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|Index||88 reviews in total|
I would probably never decide to watch this film, had it not been for
my wife who rented the DVD. Just like many others, I expect romantic
comedies to be all the same - usually terribly unrealistic (talk about
suspension of disbelief!) as in the Pretty Woman, and the humor to be
But, One Fine Day, surprised me in many ways! First, it is not "I need insulin right now!" sweet. Also it is surprisingly relevant for today's world, and not targeted at teeny boppers.
One Fine Day is a film with a very smart script, funny dialogues, beautiful acting, directing, and it all gels well together. Most of the moviegoers today expect blood, gore, darkness of warped minds, and it seems that films which don't have that have a hard time getting a good review. It is time we step back, and enjoy some of the subtleties of life and people, and laugh at ourselves, when it's all presented in a believable and funny way.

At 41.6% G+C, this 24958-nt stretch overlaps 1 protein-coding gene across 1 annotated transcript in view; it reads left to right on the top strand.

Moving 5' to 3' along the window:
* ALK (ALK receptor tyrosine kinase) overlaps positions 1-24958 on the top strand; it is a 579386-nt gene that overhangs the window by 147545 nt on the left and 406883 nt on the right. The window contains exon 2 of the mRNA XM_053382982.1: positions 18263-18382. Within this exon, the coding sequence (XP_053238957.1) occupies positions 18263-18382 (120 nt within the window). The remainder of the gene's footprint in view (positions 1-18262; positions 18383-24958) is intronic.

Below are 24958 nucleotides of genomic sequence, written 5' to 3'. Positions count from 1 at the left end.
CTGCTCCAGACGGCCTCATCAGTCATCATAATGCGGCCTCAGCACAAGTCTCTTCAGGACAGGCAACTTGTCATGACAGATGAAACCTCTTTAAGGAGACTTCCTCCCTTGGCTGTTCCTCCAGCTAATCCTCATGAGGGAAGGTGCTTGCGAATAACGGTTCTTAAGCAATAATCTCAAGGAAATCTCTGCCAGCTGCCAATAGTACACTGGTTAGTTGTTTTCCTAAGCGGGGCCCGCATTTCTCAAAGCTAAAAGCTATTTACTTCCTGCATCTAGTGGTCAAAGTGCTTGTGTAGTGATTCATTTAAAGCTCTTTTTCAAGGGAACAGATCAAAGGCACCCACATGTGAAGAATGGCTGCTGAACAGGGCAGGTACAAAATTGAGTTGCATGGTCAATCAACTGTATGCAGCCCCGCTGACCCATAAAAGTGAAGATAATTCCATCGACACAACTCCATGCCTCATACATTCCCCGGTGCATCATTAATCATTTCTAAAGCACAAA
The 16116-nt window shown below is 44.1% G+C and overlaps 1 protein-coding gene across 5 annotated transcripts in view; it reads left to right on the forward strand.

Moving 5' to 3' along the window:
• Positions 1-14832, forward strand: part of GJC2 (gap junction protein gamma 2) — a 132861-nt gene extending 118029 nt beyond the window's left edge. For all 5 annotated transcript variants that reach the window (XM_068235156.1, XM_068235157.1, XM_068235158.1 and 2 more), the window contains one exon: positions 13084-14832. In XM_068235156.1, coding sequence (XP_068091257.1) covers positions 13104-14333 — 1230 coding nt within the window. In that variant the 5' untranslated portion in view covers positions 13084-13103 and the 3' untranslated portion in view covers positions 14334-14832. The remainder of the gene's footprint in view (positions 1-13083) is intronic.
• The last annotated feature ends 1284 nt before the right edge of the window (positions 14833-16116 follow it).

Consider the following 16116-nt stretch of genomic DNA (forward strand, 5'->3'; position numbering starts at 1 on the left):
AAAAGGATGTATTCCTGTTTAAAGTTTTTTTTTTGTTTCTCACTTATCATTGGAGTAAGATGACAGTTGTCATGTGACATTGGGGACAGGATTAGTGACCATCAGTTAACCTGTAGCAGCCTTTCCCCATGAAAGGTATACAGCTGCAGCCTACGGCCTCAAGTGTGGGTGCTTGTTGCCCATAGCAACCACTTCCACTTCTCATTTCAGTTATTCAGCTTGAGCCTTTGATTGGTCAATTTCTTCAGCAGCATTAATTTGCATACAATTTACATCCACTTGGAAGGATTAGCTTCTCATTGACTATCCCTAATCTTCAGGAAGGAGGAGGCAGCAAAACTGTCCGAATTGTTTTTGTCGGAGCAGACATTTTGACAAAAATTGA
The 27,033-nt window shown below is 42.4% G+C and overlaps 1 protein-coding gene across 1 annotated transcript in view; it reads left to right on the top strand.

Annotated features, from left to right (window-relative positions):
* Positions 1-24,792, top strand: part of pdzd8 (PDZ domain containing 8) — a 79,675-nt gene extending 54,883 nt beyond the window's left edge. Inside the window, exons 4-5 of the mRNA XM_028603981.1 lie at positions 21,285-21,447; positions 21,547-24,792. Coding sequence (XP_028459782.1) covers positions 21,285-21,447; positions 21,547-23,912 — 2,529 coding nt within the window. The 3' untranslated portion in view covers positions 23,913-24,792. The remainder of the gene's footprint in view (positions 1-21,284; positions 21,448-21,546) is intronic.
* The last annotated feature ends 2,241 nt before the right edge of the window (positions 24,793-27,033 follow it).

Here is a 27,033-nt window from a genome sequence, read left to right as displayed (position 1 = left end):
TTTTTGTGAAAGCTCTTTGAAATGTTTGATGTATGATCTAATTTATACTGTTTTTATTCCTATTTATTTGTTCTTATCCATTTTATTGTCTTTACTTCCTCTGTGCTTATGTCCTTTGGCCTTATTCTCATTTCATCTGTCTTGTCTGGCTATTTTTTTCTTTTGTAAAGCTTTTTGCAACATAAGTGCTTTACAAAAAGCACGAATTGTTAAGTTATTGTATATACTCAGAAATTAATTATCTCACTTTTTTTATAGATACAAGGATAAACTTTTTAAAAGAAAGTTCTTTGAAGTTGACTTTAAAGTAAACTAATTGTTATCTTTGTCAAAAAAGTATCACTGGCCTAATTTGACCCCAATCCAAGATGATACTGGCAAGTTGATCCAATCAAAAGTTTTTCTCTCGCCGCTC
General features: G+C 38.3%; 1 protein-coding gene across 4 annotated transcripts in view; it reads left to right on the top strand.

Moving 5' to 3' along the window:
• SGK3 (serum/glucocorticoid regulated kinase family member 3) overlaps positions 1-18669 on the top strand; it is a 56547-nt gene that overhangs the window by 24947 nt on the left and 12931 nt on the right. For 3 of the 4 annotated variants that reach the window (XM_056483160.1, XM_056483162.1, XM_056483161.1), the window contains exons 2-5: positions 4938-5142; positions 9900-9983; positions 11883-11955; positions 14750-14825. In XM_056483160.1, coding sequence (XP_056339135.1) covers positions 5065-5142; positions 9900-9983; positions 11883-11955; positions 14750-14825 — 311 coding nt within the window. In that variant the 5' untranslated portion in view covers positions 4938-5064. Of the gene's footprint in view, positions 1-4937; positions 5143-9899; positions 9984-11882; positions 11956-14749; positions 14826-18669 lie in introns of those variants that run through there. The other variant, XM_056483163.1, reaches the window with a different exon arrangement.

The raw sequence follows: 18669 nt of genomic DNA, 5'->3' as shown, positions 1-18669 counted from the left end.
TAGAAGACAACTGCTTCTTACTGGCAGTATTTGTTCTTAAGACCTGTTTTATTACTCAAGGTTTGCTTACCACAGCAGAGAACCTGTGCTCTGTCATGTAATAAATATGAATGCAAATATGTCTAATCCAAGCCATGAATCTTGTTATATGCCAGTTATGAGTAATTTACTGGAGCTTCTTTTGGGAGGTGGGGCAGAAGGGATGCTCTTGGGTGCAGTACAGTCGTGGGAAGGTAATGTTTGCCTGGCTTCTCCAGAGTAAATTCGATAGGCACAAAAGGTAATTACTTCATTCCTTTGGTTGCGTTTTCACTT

The film takes us through "one fine day" of a single mother and her son, and a single father and his daughter. Due to his error, they miss their kids field trip and are, reluctantly, helping each other out take care of kids. While he obviously likes her but has a problem with trusting again, and a questionable flirting tactics, she is more obviously shell shocked and uses every opportunity to put him down. In a single day they both go through so many humbling episodes that the relationship develops from "I already have an opinion about you..." and "So do I..." to "I'll help you out if you say: 'Be my knight in shining armor...'"
The control freak named Melanie and played wonderfully by Michelle Pfeiffer, manages to stay likable even though she "beats every miserable bastard that comes her way to pulp". George Clooney has an easier time being liked as he is his pretty much usual self, and that's exactly what the character requires. Both kids were much better then I would normally expect them to be; I am always put off by artificial adult gestures and "too cool for you" acting of today's kids in Hollywood films, and expected that this time it would be the same, but it was not.